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A handful of tricks and 13 bullet points to help you engage your audience

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There are a lot of tools out there to help you connect with your audience and after you’ve got a good grasp on the general concepts of being social online, you’re ready to dive in to the more technical aspects of it. Don’t worry—this stuff is really basic and I should know because it wasn’t too long ago that I was learning it.

How to figure out who your audience is

Two words: Google Analytics. There are a lot of analytics engines out there and it’s probably best that you use more than one, but Google Analytics is free, it’s effective and it’s really easy to use. Ian Lurie can teach you how to set it up in seven minutes.

The real beauty of Google Analytics is how deep into your information you can go: You can track how many people have viewed your site, what time of day they logged on, which browser they were using, where they entered from, which keywords led them to you…I could go on all day. To be completely honest, I don’t even think I’ve scratched the surface of just how much Analytics can do (there are a ton of hacks out there to help you dig deep and really specify the kinds of things you want to see).

Some big things to look for:

  • Where are people coming to your site from? (Tells you who’s linking to you—get to know those people.)
  • What keywords are bringing them to your site? (Knowing what people are using to find you will help you focus your content better.)
  • What are they accessing your site with? (A computer? A phone? Might help you know what kind of content to focus on.)

Like I said, Google Analytics isn’t the only ballgame in town. Most blogging platforms and commercial content management systems have their own analytics built it, which may do more or less than Google’s product. Like I always say, find what you like and use that, but make sure you know all the nooks and crannies of whatever system you’re using and above all, know the lingo.

How to find your audience

I always start by doing a few keyword searches for whatever content I’m focusing on and what geographic region I’m in. So if I were an editor/reporter at a newspaper in Renton, Washington, for example, I’d be searching things like “Renton news” and “Renton community” in places like:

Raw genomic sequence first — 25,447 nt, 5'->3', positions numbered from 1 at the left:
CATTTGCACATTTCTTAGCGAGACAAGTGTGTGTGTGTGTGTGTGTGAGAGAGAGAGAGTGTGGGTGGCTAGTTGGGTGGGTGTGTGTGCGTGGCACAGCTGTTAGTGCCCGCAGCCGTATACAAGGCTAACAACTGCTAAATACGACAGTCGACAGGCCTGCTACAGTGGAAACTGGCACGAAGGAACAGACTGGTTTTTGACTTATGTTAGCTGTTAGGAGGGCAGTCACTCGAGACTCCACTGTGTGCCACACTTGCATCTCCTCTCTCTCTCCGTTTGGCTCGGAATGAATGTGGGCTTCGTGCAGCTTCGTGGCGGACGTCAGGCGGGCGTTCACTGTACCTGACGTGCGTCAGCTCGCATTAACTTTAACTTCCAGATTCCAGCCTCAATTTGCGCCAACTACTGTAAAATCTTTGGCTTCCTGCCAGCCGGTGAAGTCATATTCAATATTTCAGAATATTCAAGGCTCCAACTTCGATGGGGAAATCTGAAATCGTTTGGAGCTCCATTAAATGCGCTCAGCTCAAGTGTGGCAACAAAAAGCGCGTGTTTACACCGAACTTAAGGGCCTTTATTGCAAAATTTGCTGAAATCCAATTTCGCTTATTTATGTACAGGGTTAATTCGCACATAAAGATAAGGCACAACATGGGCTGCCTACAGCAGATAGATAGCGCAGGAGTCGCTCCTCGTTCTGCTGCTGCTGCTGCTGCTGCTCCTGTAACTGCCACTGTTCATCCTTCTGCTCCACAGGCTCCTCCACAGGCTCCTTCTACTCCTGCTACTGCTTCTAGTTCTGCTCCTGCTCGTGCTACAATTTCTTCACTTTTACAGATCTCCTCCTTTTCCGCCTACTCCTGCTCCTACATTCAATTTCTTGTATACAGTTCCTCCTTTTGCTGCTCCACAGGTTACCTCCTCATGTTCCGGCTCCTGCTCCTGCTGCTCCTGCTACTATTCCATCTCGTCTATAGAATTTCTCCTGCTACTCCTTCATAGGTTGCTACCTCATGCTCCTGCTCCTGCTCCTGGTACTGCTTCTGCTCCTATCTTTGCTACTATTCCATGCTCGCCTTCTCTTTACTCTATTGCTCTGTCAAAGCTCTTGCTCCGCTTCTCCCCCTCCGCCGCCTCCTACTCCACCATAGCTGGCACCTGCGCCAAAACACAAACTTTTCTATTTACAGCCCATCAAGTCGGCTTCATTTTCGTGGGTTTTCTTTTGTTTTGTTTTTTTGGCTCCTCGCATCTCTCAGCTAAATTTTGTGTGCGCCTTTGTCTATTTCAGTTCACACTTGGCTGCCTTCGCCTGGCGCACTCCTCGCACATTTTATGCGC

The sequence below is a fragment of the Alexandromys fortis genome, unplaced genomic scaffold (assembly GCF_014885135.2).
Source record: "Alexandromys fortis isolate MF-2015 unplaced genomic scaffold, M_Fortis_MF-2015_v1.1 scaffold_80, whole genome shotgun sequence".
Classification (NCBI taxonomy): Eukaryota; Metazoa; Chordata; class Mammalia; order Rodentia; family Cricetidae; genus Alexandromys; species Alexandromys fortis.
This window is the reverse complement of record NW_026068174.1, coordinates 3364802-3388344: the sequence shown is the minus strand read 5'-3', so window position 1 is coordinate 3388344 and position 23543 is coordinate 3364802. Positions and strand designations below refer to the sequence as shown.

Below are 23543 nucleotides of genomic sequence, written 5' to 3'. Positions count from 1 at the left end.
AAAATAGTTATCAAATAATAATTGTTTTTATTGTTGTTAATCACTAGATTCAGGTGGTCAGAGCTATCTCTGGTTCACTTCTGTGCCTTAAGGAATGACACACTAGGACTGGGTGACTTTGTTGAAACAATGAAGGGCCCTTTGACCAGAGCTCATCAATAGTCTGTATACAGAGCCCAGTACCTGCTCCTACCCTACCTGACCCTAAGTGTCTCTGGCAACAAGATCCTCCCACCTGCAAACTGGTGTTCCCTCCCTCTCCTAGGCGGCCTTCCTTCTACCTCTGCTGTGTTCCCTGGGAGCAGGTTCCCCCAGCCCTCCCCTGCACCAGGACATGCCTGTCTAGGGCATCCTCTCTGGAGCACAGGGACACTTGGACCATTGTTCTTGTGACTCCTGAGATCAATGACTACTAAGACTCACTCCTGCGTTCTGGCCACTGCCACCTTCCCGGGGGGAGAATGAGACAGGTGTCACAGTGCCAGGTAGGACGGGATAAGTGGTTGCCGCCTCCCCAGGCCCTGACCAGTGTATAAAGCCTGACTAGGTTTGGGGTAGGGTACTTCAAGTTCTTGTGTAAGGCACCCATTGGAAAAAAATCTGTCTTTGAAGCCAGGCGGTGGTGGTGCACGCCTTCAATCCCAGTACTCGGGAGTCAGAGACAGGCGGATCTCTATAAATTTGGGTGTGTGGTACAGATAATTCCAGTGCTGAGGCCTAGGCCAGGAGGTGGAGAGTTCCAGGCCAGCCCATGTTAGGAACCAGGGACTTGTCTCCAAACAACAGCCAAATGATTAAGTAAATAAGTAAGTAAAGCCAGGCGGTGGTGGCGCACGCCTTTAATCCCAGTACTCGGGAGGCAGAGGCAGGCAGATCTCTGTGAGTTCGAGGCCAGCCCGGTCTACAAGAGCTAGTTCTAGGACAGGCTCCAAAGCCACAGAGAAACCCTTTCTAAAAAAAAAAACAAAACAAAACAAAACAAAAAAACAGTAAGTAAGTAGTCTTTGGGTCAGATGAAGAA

• Twitter (even if you don’t have an account, you can use search operators to listen in);
  • Facebook, where there are probably a lot of Groups and Pages about your community already set up;
  • Google Alerts, which will deliver Google search results for particular terms to your inbox as often as you like.

I’d also spend some time on customer review sites like Yelp or even Foursquare to find out where people in your town congregate.

Lastly, if you find any blogs or competing websites while you’re searching, don’t be afraid to drop a comment and say hi. A lot of people don’t mind sharing information or even seeing you link to your own content in comment threads—when it’s relevant. As long as you reciprocate, you stand a chance to develop a relationship with these other people that’s mutually beneficial (re: you link to them, they link to you).

UPDATE: Something I just found today: Twazzup. Type in your city’s name and see what you find.

How to have a conversation

Remember: If you just listen and never do anything with the information, all you’re really doing is lurking, which is a huge waste of time. Once you decide to act on the information you’ve seen, you need to engage. This takes many forms:

  • Most comment threads have a place where you can leave your name and URL—always leave your real name (it adds credibility) and always leave a link back to your home page (or Twitter account, or whatever it is you’re trying to promote).
  • If you’re using Twitter or Facebook, learn how to mention people with @ replies and hashtags. In my experience, these have been two of the most difficult concepts for new users and I have no idea why. @’s and #’s are the Twitter equivalent of holding down the button on a walkie-talkie—if you don’t do it, the person on the other end can’t hear what you’re saying (e.g. @jayrosen_nyu makes a comment of mine show up in Jay Rosen’s @ reply feed; #wanews makes a comment of mine show up for whoever’s following that topic).
  • Understand the ethics of making a reference online. If you write a story and talk about something you found on the internet, link to it. Every time you link the other site can see it; it forms a sort of conversation where they may be inclined to link back to you (at the very least, now they know about you).

Other pro tips

  • “Don’t go around mass following people (in the hopes that they will follow you back). Only follow people that you want to interact with and that would be interested in your organization or product.” —Patrick Thornton
  • “[Journalists] need to work hard to be invited into the personalized streams of people interested in the content they produce, find and share.” —Kevin Sablan
  • Blogging Tips’ 8 tips for making your blog a “thriving community.”
  • “…news is no longer a one-way lecture. It’s a conversation.” —Mark Briggs

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